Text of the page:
As it is important to guarantee persistence of the data of all committed transactions while synchronizing data between DBMSs, it is important to improve the data storage method and,system so that the performance overhead of using the DBMS for synchronizing transactions containing larger volumes of data stays at a tolerable level.

SUMMARY OF THE INVENTION

It is therefore the object of the invention to better adapt the method, system and apparatus for persistently storing synchronized data to the characteristics of the data being synchronized. The object is achieved by apparatus according to claim 1. In accordance with further aspect of the invention the object is also achieved by a system according to the apparatus. Yet furthermore the object of the invention is achieved by the use of such apparatuses. Yet furthermore the object of the invention is achieved by a computer program for carrying out the method of the invention.

In the invention, the apparatus for synchronizing data between two DBMSs comprises a first data storage for persistently storing data item in a searchable storage structure. The structure can, for example, be used in database file(s). The apparatus has also a second data storage for persistently storing data item in a form of a sequential order. The sequential order can, for example, be used in a data log. The data item may be stored in the second DBMS receiving the data item, which DBMS contains the apparatus and the data storages. The apparatus may also synchronize the data between the two DBMSs. The data to be stored is analysed and based on the analysis, it is decided how to persistently store the data between the first and the second data storage. The persistent data storage method between first and the second data storage can be decided based on the result of the analysis. The analysis may take into account the data type of the data item, the data volume of the data item and/or the expected physical location of the data item in the searchable data storage structure, for example. The analysis may take place in the first DBMS, in the second DBMS or in a separate application program that performs the data synchronization between the two DBMSs. Advantageously, there can be decided how to store the data between the first and the second data storage. For example, the characteristics of the data to be stored may have influence on the storage between the first and the second data storage. Thus, the storage depends on the actual data to be stored. For example, the data to be stored can be assessed based on a set of pre-defined rules. Advantageously, effective exchange and persistent storage of data is achieved between at least two DBMS.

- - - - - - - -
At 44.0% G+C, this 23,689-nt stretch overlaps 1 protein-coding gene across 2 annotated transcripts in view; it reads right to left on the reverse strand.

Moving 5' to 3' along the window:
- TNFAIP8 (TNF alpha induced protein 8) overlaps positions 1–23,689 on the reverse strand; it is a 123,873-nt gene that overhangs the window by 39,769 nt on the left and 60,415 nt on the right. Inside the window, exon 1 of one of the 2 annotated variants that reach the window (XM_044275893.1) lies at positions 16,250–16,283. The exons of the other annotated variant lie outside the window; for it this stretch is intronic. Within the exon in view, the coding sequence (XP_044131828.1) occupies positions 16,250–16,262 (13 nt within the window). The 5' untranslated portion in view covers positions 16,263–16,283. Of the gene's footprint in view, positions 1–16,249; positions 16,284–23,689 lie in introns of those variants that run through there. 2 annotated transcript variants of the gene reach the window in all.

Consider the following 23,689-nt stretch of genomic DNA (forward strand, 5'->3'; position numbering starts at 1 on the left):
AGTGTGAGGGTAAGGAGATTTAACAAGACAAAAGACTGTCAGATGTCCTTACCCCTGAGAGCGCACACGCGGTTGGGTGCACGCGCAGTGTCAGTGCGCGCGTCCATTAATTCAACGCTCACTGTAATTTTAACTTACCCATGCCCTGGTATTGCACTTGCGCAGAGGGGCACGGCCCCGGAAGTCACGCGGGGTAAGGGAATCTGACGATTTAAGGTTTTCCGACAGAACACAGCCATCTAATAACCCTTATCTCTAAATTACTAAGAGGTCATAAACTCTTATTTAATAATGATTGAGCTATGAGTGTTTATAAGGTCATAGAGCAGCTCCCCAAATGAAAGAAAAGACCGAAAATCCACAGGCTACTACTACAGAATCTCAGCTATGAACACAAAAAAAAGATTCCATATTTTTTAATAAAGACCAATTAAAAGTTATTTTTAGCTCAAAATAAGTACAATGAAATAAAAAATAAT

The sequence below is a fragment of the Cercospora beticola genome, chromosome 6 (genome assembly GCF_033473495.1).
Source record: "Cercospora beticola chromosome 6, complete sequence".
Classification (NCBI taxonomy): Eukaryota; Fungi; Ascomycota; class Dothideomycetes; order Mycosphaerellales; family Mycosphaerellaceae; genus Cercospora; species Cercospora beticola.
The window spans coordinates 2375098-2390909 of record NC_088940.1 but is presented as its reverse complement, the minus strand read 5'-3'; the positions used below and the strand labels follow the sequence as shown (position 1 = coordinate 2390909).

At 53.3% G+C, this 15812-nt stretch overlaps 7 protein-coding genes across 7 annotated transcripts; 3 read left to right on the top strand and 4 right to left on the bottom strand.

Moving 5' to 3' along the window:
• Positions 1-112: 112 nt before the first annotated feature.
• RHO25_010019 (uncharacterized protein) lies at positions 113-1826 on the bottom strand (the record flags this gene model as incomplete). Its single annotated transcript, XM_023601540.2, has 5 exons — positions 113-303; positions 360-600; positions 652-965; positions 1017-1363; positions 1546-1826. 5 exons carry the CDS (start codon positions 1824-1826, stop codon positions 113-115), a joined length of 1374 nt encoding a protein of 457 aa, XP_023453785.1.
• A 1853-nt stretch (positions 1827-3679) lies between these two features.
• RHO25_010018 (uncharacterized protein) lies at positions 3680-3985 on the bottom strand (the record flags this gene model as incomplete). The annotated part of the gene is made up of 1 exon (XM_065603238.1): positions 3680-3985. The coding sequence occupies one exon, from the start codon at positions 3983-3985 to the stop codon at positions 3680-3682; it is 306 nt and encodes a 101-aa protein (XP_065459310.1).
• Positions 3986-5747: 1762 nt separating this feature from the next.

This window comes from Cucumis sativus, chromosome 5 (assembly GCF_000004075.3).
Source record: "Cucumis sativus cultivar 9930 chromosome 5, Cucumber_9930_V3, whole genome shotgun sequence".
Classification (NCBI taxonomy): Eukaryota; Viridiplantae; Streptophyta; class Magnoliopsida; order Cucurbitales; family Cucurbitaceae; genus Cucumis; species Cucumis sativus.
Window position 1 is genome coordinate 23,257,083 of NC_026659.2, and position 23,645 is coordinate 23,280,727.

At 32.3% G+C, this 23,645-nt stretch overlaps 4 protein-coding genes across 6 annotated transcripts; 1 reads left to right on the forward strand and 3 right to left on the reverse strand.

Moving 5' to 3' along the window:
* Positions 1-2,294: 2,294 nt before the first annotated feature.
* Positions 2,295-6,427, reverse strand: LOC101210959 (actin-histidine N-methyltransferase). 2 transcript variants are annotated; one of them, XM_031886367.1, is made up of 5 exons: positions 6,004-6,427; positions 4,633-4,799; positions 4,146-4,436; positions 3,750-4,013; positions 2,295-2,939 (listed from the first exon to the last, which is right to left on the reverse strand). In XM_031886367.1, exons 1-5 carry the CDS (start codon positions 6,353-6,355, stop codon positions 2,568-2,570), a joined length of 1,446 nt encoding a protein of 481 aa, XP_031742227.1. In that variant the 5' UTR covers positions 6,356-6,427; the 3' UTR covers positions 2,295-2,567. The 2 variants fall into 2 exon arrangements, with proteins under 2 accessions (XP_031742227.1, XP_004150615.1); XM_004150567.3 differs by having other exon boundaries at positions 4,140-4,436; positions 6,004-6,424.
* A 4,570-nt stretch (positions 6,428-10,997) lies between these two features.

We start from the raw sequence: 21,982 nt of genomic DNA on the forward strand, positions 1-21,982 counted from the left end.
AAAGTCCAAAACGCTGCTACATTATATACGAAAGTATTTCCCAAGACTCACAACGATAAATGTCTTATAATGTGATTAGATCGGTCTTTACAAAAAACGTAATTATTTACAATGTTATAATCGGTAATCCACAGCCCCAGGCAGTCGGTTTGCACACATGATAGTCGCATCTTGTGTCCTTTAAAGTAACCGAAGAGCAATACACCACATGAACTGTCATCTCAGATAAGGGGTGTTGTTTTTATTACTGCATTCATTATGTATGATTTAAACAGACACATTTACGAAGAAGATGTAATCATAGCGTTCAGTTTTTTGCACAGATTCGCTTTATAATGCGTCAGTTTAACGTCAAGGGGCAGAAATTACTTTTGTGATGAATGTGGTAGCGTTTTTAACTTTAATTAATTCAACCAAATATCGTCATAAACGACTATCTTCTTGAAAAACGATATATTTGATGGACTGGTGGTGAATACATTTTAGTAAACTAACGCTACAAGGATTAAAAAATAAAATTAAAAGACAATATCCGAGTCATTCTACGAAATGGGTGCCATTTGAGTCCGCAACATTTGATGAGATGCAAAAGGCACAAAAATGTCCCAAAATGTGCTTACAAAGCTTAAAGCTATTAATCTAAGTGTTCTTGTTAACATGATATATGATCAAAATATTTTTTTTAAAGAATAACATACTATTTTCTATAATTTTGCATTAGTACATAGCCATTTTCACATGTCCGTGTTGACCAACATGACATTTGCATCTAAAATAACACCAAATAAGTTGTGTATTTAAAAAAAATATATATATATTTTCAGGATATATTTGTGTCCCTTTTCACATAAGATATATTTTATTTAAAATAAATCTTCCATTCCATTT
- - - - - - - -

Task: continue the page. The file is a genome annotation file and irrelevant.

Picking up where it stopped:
Further embodiment of the invention relates generally to a database management system (DBMS) as well as data synchronization process and storage level software processes related to DBMS, and more particularly selecting an appropriate persistent data storage method such as transaction persistence method based on the characteristics of the data that is to be written to the database of the second DBMS during data synchronization.

In another further embodiment of the invention, the reasonable performance for data synchronization process can be achieved when the data of a transaction is first written to the second data storage, e.g. a transaction log, and written to the first data storage, e.g., database file(s), later. However, in some cases it is more efficient to make some data of the transaction persistent directly in the database file(s). The optimal storage method depends on the actual data being synchronized. Advantageously, the speed of write operations can be maintained and increased in the database management system during data synchronization.